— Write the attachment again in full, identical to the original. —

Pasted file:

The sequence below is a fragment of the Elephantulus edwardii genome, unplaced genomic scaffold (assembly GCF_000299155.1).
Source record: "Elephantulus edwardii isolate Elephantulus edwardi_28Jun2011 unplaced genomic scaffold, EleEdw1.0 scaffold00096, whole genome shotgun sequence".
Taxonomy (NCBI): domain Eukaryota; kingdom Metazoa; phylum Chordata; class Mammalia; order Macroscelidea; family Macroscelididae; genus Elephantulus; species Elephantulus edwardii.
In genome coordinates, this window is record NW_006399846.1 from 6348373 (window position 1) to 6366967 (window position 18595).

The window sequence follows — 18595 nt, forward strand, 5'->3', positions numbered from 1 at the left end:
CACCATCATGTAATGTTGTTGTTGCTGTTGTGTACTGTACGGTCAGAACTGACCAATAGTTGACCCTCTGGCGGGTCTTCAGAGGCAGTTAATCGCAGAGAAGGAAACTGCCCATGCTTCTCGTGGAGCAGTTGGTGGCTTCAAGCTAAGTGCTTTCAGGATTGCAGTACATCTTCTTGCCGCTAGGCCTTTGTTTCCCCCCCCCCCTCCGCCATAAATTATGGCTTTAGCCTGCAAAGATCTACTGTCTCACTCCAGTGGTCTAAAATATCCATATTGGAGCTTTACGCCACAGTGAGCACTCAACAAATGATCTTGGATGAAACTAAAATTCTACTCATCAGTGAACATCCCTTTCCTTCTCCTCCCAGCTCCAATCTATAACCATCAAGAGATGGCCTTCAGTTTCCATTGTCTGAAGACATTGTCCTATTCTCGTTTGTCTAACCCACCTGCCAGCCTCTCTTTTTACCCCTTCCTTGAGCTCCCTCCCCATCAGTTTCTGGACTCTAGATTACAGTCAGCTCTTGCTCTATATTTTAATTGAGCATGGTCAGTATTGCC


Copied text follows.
The sequence below is a fragment of the Elephantulus edwardii genome, unplaced genomic scaffold (assembly GCF_000299155.1).
Source record: "Elephantulus edwardii isolate Elephantulus edwardi_28Jun2011 unplaced genomic scaffold, EleEdw1.0 scaffold00096, whole genome shotgun sequence".
Taxonomy (NCBI): domain Eukaryota; kingdom Metazoa; phylum Chordata; class Mammalia; order Macroscelidea; family Macroscelididae; genus Elephantulus; species Elephantulus edwardii.
In genome coordinates, this window is record NW_006399846.1 from 6348373 (window position 1) to 6366967 (window position 18595).

The window sequence follows — 18595 nt, forward strand, 5'->3', positions numbered from 1 at the left end:
CACCATCATGTAATGTTGTTGTTGCTGTTGTGTACTGTACGGTCAGAACTGACCAATAGTTGACCCTCTGGCGGGTCTTCAGAGGCAGTTAATCGCAGAGAAGGAAACTGCCCATGCTTCTCGTGGAGCAGTTGGTGGCTTCAAGCTAAGTGCTTTCAGGATTGCAGTACATCTTCTTGCCGCTAGGCCTTTGTTTCCCCCCCCCCCTCCGCCATAAATTATGGCTTTAGCCTGCAAAGATCTACTGTCTCACTCCAGTGGTCTAAAATATCCATATTGGAGCTTTACGCCACAGTGAGCACTCAACAAATGATCTTGGATGAAACTAAAATTCTACTCATCAGTGAACATCCCTTTCCTTCTCCTCCCAGCTCCAATCTATAACCATCAAGAGATGGCCTTCAGTTTCCATTGTCTGAAGACATTGTCCTATTCTCGTTTGTCTAACCCACCTGCCAGCCTCTCTTTTTACCCCTTCCTTGAGCTCCCTCCCCATCAGTTTCTGGACTCTAGATTACAGTCAGCTCTTGCTCTATATTTTAATTGAGCATGGTCAGTATTGCC